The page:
When Hurricane Sandy hit, Miriam Eisenstein-Drachler was evacuated from the Belle Harbor Manor nursing home in Far Rockaway and taken to the Park Slope Armory. During her second week stay at the Armory, she penned a letter about her experience during the hurricane, and how it took her back to a time in 1935 when she emigrated with her parents to America from Poland.
Here's her touching letter, in part:
The night storm Sandy was raging forcefully – and wrathfully, I found myself standing at the window in my room ad the Belle Harbor Manor observing, both faithfully as well as fearfully, the unstoppable rise of the waters. “Mother nature is out of control,” I murmured to myself. “May the Almighty, the Creator of mother nature, help us in this hour of need!”By association my psyche took me back to January 1935, the time we were heading on a Polish boat to the shores of the United States of America, ‘the golden land,’ to rejoin our father, Rabbi Simon Eisenstein of blessed memory, who emigrated from the Polish shtetl Jasionowka, near the better known city of Bialystok – several years before us. I relive the contradicting emotions of that day – joy, hope and promise on the one hand; fear of the unknown, on the other hand…And the Atlantic Ocean is raging on….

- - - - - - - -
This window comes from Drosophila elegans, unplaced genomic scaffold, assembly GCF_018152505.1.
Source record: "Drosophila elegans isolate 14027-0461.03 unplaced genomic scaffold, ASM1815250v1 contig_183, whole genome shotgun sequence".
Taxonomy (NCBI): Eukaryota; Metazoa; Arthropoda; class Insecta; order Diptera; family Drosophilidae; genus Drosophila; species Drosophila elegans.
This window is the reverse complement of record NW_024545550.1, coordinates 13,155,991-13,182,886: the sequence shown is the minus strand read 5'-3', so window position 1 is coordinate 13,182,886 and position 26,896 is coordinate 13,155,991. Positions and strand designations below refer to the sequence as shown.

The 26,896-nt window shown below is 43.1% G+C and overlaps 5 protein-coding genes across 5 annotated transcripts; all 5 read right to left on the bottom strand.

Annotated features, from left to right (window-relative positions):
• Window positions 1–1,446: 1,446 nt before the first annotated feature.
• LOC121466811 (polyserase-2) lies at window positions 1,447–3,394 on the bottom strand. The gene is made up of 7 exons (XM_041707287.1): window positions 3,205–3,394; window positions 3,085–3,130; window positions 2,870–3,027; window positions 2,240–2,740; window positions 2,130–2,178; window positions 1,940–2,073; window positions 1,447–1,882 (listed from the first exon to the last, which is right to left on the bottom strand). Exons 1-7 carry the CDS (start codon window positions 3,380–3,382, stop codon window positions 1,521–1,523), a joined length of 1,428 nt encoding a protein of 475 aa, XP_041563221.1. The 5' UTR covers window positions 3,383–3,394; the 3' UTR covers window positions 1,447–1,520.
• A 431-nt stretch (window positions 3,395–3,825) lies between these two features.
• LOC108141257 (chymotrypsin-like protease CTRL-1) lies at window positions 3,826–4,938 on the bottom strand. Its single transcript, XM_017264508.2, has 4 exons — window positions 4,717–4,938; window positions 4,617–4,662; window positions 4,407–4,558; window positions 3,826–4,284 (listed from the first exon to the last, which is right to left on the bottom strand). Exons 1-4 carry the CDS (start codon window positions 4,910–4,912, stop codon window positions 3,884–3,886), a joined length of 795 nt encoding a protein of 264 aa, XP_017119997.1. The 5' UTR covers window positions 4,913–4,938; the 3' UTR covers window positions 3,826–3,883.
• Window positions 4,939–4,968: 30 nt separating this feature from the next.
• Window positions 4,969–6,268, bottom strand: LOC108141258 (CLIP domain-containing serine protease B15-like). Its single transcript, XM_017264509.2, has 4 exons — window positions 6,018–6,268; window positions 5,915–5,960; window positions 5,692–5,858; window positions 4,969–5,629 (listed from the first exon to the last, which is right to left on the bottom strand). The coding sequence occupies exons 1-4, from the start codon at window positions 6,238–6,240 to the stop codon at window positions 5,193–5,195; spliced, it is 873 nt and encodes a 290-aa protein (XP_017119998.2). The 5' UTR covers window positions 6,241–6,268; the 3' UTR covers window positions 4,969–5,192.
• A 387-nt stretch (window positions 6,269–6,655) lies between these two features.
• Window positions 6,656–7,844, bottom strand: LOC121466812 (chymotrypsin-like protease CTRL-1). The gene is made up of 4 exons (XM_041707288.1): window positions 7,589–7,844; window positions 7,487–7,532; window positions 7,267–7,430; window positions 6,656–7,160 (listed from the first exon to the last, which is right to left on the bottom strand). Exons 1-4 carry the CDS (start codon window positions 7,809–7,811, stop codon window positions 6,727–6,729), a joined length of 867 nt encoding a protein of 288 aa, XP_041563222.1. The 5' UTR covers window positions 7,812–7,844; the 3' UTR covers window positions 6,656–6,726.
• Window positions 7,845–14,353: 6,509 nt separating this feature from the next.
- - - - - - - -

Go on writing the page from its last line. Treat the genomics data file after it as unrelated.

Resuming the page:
Read the rest at The New York Times.